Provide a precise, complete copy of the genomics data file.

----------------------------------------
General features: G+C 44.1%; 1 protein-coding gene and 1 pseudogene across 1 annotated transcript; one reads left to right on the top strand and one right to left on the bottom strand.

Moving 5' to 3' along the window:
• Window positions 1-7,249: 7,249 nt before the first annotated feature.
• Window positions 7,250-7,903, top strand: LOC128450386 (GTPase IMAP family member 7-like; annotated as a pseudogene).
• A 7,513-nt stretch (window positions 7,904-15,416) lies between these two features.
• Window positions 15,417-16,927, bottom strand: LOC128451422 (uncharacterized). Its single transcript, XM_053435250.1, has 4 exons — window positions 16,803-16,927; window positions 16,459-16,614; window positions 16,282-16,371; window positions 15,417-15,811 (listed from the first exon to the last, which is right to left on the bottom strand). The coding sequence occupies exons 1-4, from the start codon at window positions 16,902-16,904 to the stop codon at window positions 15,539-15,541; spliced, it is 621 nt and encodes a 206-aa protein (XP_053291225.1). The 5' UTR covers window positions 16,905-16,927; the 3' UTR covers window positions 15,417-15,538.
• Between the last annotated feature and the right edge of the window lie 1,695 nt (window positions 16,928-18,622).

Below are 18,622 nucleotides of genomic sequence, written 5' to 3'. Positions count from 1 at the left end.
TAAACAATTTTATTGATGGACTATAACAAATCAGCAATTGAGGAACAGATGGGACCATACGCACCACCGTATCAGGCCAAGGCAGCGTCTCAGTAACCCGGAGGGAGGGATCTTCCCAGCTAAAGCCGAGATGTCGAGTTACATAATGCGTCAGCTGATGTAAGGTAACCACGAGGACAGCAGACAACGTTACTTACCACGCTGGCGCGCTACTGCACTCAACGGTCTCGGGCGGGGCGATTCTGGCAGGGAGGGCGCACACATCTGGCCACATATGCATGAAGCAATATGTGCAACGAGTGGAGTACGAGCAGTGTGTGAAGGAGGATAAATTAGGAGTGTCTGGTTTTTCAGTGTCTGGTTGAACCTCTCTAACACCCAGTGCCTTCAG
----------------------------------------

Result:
General features: G+C 44.1%; 1 protein-coding gene and 1 pseudogene across 1 annotated transcript; one reads left to right on the top strand and one right to left on the bottom strand.

Moving 5' to 3' along the window:
• Window positions 1-7,249: 7,249 nt before the first annotated feature.
• Window positions 7,250-7,903, top strand: LOC128450386 (GTPase IMAP family member 7-like; annotated as a pseudogene).
• A 7,513-nt stretch (window positions 7,904-15,416) lies between these two features.
• Window positions 15,417-16,927, bottom strand: LOC128451422 (uncharacterized). Its single transcript, XM_053435250.1, has 4 exons — window positions 16,803-16,927; window positions 16,459-16,614; window positions 16,282-16,371; window positions 15,417-15,811 (listed from the first exon to the last, which is right to left on the bottom strand). The coding sequence occupies exons 1-4, from the start codon at window positions 16,902-16,904 to the stop codon at window positions 15,539-15,541; spliced, it is 621 nt and encodes a 206-aa protein (XP_053291225.1). The 5' UTR covers window positions 16,905-16,927; the 3' UTR covers window positions 15,417-15,538.
• Between the last annotated feature and the right edge of the window lie 1,695 nt (window positions 16,928-18,622).

Below are 18,622 nucleotides of genomic sequence, written 5' to 3'. Positions count from 1 at the left end.
TAAACAATTTTATTGATGGACTATAACAAATCAGCAATTGAGGAACAGATGGGACCATACGCACCACCGTATCAGGCCAAGGCAGCGTCTCAGTAACCCGGAGGGAGGGATCTTCCCAGCTAAAGCCGAGATGTCGAGTTACATAATGCGTCAGCTGATGTAAGGTAACCACGAGGACAGCAGACAACGTTACTTACCACGCTGGCGCGCTACTGCACTCAACGGTCTCGGGCGGGGCGATTCTGGCAGGGAGGGCGCACACATCTGGCCACATATGCATGAAGCAATATGTGCAACGAGTGGAGTACGAGCAGTGTGTGAAGGAGGATAAATTAGGAGTGTCTGGTTTTTCAGTGTCTGGTTGAACCTCTCTAACACCCAGTGCCTTCAG